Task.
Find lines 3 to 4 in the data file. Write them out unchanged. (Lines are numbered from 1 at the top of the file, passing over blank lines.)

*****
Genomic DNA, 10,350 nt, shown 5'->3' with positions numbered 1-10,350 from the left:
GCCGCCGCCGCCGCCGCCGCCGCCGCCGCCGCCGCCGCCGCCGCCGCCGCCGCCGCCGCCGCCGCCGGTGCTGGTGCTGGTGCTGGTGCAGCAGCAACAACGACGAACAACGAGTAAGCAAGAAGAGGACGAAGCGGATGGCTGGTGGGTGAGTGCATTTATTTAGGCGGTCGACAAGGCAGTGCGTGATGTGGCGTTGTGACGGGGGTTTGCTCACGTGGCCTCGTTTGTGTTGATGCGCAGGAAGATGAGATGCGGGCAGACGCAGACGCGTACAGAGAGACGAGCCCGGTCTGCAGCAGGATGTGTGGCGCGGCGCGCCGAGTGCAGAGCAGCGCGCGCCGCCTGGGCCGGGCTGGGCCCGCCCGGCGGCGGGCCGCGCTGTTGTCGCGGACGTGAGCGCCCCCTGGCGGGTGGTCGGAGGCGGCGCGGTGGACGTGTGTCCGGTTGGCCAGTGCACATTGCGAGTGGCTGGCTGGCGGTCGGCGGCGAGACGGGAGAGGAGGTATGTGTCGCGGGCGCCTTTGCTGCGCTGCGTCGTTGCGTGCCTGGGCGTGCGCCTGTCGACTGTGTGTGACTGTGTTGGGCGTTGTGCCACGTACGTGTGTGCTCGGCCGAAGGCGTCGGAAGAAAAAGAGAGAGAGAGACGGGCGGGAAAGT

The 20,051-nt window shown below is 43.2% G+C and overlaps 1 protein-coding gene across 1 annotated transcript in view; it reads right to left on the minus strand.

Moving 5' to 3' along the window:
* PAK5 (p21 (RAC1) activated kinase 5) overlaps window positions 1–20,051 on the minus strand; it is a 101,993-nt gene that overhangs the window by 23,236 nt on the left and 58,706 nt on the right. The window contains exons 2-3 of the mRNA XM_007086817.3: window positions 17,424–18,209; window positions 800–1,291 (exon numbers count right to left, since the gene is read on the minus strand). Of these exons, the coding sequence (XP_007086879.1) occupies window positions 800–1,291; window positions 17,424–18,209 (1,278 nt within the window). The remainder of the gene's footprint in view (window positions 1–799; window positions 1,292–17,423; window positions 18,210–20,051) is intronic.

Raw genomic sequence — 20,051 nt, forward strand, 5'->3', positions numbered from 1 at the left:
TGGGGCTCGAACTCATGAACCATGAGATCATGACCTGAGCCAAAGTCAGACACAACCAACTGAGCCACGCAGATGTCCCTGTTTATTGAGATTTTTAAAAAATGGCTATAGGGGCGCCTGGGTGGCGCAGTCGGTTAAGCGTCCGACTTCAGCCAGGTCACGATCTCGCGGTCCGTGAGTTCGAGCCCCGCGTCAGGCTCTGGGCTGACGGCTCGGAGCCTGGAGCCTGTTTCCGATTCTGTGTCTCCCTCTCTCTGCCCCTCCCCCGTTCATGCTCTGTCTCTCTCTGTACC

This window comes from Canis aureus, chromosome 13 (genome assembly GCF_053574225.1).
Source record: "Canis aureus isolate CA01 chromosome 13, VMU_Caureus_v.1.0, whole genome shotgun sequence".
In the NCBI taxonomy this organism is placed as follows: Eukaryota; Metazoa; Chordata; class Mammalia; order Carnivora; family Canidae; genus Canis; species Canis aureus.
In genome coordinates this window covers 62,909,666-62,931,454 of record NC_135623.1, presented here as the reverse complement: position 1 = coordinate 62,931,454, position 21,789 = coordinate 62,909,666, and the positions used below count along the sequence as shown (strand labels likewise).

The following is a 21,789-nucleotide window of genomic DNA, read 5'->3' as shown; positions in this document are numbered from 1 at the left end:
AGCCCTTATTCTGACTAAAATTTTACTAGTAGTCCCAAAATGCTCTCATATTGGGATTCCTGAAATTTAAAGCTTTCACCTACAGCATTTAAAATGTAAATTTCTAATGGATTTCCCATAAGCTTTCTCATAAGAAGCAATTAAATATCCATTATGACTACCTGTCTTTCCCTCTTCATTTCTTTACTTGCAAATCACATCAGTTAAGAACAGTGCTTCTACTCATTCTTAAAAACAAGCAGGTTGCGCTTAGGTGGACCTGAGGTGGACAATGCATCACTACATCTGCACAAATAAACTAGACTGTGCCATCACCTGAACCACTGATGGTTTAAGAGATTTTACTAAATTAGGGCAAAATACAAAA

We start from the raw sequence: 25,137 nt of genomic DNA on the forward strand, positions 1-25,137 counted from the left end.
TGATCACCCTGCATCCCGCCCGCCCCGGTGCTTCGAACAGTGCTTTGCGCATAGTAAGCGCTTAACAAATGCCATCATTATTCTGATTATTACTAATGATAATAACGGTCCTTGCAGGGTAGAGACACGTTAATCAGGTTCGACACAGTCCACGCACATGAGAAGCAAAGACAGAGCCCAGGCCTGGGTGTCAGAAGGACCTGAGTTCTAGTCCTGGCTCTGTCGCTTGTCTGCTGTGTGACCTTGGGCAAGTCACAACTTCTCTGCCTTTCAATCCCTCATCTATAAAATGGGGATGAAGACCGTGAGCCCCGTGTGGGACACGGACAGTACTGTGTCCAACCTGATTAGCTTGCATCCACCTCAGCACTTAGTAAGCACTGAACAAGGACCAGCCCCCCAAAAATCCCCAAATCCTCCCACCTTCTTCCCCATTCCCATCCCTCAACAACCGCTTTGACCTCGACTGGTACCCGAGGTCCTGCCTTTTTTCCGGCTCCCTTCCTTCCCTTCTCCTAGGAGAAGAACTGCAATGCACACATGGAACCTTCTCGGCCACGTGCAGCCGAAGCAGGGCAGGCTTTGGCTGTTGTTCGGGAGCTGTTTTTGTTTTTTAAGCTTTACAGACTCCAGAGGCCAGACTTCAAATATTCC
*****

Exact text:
The 20,051-nt window shown below is 43.2% G+C and overlaps 1 protein-coding gene across 1 annotated transcript in view; it reads right to left on the minus strand.

Moving 5' to 3' along the window: